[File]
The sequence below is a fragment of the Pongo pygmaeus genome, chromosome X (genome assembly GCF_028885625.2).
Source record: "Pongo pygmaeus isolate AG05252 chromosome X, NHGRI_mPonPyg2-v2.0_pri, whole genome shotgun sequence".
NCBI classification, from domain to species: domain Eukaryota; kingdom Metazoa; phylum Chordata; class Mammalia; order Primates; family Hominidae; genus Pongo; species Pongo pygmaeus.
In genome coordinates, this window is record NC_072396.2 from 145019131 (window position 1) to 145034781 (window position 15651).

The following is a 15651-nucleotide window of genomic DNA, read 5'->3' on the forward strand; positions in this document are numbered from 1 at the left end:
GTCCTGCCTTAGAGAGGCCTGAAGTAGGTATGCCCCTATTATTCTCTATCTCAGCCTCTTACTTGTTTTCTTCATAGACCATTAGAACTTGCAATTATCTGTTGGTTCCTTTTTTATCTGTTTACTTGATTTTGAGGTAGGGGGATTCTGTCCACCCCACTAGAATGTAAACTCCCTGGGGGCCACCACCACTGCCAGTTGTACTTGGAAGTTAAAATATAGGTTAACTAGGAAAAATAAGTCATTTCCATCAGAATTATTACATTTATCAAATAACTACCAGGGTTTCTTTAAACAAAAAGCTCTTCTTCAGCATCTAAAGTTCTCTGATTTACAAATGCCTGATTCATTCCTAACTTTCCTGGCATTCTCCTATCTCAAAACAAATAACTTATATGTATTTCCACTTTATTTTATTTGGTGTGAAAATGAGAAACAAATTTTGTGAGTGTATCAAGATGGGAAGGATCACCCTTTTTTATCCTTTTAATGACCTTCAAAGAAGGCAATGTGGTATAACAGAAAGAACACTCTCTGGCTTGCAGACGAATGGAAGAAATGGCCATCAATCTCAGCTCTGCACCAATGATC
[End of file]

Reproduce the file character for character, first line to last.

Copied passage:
The sequence below is a fragment of the Pongo pygmaeus genome, chromosome X (genome assembly GCF_028885625.2).
Source record: "Pongo pygmaeus isolate AG05252 chromosome X, NHGRI_mPonPyg2-v2.0_pri, whole genome shotgun sequence".
NCBI classification, from domain to species: domain Eukaryota; kingdom Metazoa; phylum Chordata; class Mammalia; order Primates; family Hominidae; genus Pongo; species Pongo pygmaeus.
In genome coordinates, this window is record NC_072396.2 from 145019131 (window position 1) to 145034781 (window position 15651).

The following is a 15651-nucleotide window of genomic DNA, read 5'->3' on the forward strand; positions in this document are numbered from 1 at the left end:
GTCCTGCCTTAGAGAGGCCTGAAGTAGGTATGCCCCTATTATTCTCTATCTCAGCCTCTTACTTGTTTTCTTCATAGACCATTAGAACTTGCAATTATCTGTTGGTTCCTTTTTTATCTGTTTACTTGATTTTGAGGTAGGGGGATTCTGTCCACCCCACTAGAATGTAAACTCCCTGGGGGCCACCACCACTGCCAGTTGTACTTGGAAGTTAAAATATAGGTTAACTAGGAAAAATAAGTCATTTCCATCAGAATTATTACATTTATCAAATAACTACCAGGGTTTCTTTAAACAAAAAGCTCTTCTTCAGCATCTAAAGTTCTCTGATTTACAAATGCCTGATTCATTCCTAACTTTCCTGGCATTCTCCTATCTCAAAACAAATAACTTATATGTATTTCCACTTTATTTTATTTGGTGTGAAAATGAGAAACAAATTTTGTGAGTGTATCAAGATGGGAAGGATCACCCTTTTTTATCCTTTTAATGACCTTCAAAGAAGGCAATGTGGTATAACAGAAAGAACACTCTCTGGCTTGCAGACGAATGGAAGAAATGGCCATCAATCTCAGCTCTGCACCAATGATC